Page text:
The scenario you described was only one of several that were discussed, and was the one Sherlock fed to the newspaper guy. It doesn’t mean it was the truth. What actually happened? All we know is Sherlock tells John late in the show: “You know my methods.”

What irks me about that explanation is that (as I recall) the whole point of the charade was not to fool Watson, but to fool three gunmen and convince them that Sherlock had indeed killed himself. It’s one thing to carry a big inflatable bag around in broad daylight but always keep it somewhere where one single person (Watson) can’t see it. It’s another thing entirely to do so in a fashion that three snipers positioned in three different buildings can’t see it. And yet that idea seemed to have been abandoned entirely.

(Or am I forgetting some detail about the whole setup from the end of season 2?)

One thing they have consistently set up in previous episodes is that John Watson is a hopelessly bad liar.

This. No matter what method was used to fool Watson(and I don’t think any of the explanations so far are true), the fact remains that he had to be fooled if Holmes were to succeed in infiltrating and tearing down Moriarty’s network.

They didn’t have to fool all 3 snipers, they just had to fool the one tailing John long enough for Mycroft’s man (or woman) to get into position. The other two snipers were in different parts of London.

I have to say, though, I did enjoy the alternate theory proposed by one of Anderson’s group. Was Gatiss winking at the fans, or straight up mocking them?

That’s true. But the first two scenarios were meant to be ridiculous and not the truth. The Mission Impossible style Sherlock mask being put on Moriarty, the bungee cord pulling Sherlock up to the right floor and him jumping through the window and shattering it, and then kissing Molly, before walking off with a flourish, were all supposed to make us go “Bollocks!” at the same time that Lestrade did. The second scenario was also purposefully silly (and funny, I did laugh at Moriarty and Sherlock giggling together on the roof).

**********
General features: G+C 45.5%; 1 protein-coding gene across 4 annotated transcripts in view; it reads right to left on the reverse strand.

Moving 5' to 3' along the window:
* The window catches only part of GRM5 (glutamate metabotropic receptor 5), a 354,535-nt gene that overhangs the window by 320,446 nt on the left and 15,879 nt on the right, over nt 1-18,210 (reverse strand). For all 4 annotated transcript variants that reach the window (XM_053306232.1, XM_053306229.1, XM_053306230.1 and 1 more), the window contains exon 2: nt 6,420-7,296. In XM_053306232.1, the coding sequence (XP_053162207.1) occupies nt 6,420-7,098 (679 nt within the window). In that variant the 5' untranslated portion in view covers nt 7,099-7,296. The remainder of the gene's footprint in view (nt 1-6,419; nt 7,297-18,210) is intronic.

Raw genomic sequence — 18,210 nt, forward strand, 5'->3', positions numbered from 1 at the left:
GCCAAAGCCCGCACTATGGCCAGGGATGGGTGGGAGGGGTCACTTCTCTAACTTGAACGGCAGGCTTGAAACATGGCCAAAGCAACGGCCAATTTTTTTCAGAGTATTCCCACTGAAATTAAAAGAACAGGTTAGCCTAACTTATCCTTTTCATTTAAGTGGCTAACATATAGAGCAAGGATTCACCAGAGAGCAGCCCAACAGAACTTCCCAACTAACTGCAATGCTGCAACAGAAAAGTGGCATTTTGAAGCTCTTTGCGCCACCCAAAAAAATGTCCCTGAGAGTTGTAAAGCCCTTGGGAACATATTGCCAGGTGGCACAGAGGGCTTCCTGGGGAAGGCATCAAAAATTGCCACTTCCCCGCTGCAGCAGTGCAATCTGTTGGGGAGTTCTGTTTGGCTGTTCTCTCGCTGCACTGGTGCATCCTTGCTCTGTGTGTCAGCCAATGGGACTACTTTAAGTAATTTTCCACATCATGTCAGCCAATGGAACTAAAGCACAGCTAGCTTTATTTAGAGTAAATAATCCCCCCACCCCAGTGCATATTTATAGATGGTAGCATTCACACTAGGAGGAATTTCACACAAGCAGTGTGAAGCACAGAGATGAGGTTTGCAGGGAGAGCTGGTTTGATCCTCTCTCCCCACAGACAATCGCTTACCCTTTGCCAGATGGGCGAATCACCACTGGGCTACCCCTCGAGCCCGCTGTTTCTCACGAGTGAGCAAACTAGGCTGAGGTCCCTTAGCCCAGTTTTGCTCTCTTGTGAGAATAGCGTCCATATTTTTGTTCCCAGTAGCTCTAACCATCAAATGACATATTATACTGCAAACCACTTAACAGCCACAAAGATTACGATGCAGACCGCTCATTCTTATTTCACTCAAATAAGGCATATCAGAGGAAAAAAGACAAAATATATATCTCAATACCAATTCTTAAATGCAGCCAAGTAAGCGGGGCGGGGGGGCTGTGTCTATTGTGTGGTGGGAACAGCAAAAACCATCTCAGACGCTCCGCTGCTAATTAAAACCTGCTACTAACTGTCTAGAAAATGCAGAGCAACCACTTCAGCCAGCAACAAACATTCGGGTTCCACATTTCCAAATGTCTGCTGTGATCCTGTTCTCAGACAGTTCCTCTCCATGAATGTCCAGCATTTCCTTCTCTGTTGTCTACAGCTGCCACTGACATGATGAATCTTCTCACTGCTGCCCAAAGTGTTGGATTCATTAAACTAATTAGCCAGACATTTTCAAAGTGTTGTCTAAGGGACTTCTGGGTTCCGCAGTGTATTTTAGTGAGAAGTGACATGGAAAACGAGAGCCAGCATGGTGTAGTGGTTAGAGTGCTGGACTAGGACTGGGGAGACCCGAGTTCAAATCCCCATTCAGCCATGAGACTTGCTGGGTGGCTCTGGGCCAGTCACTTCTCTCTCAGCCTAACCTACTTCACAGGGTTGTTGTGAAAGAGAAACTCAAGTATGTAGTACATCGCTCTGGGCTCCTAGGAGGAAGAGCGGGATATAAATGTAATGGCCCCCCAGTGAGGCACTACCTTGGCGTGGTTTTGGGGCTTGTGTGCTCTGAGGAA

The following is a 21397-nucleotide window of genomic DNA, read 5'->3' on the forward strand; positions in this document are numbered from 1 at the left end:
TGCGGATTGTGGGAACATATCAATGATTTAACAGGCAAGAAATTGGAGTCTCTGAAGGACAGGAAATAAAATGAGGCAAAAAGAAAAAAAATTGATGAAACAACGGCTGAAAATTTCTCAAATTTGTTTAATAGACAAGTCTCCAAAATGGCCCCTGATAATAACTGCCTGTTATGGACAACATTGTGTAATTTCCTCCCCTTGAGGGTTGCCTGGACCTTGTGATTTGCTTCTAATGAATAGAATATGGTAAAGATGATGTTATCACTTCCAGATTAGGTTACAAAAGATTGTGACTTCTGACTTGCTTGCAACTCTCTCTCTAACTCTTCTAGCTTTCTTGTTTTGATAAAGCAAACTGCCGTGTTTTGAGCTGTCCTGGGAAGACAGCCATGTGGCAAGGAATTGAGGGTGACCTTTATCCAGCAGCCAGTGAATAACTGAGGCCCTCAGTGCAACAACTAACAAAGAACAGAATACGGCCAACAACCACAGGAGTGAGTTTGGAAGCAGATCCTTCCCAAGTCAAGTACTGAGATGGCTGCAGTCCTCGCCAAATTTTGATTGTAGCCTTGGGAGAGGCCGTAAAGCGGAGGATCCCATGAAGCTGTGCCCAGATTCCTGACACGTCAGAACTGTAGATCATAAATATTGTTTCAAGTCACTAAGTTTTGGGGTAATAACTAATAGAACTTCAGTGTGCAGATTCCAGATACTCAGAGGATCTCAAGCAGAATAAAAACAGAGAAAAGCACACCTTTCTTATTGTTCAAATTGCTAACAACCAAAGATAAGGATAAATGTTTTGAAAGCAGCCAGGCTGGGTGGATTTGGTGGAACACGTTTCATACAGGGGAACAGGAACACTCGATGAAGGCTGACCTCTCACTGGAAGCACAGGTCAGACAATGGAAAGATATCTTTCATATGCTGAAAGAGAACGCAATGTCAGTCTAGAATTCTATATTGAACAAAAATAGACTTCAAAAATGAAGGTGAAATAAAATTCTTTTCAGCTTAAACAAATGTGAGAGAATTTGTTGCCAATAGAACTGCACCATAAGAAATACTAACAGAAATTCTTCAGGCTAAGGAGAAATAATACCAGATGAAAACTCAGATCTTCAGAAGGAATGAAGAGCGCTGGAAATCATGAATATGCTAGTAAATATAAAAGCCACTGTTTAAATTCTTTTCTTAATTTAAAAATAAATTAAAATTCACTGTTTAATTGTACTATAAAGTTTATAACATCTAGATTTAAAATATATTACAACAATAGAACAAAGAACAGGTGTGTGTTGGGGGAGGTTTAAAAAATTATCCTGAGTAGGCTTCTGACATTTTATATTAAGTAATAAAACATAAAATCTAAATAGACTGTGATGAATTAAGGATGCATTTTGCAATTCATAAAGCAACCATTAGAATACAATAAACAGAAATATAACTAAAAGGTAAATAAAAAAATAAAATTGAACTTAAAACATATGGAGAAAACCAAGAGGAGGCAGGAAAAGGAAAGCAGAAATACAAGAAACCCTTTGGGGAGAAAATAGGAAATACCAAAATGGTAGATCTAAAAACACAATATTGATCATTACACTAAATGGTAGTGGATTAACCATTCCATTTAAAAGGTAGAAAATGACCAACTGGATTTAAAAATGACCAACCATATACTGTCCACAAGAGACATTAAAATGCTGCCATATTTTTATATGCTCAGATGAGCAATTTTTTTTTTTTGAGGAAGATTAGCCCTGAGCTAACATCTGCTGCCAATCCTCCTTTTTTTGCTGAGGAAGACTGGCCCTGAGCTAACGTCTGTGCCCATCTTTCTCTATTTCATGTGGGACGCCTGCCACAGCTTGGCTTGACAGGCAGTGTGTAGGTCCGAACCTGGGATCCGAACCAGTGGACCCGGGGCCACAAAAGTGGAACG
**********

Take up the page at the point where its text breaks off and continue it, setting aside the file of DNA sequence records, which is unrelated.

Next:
The third scenario was almost TV plausible (though not real world plausible). And Sherlock had no reason to lie to Anderson that I can think of. Sherlock is proud of the fact that he is so much smarter than all the idiots around him. I could see him telling the truth to Anderson to show off that although Anderson had all these scenarios he thought of how Sherlock survived, he didn’t think of the actual solution.

Also Steven Moffat had seemed to say in previous interviews that there was a definite answer. From this interview:

If there’s a clue that everyone’s missed, that seems to say that there was a definite solution in mind, which makes me think that the third scenario is the definite solution.

Maybe I’m overthinking this, but it’s bugging me.

That’s true, that Watson is a bad liar. Mycroft seems somewhat sociopathic like Sherlock, so it would be believable that he wasn’t outwardly/publically mourning Sherlock. But Sherlock’s parents also knew the secret, and I would have thought it would be noticeable that they weren’t at the funeral and would have raised a red flag in Moriarty’s network. I would think that anyone seeing them would see that they weren’t in mourning, but maybe it would be assumed that they were just doing the British stiff upper lip thing.

Maybe I should read more of the short stories, is that from the original stories? Sherlock infiltrating and tearing down Moriarty’s network? It seems strange to me for Sherlock, this detective in London to do that, but maybe it is true to the original character or stories, or maybe I’m misremembering something from the show that makes that make more sense. Because it seems to me that the reason that Sherlock was gone for two years infiltrating Moriarty’s network was not because he was the one that needed to do that, but was because the writers needed a reason for Sherlock to fake his death and be in hiding then to come back and surprise Watson.

In the original story the reason Holmes decided to play dead was that Moriarty’s network was going to make England too hot for him. He spends time abroad doing a number of things, not just spy/detective work, and then returns when he spots his chance to do away with one of Moriarty’s important remaining former henchmen.

All of the theories that were shown were just that: either speculation by other people (Anderson, the Goth Girl) or were Sherlock BSing Anderson on purpose, because why would he tell the truth to Anderson of all people?

Regardless of which version is closest to truth, Mycroft’s organization could easily take out the sniper waiting for John, because Sherlock and Mycroft both would realize that was an obvious Moriarty response. That means the whole charade truly was for Watson’s “benefit” since he can’t lie for shit.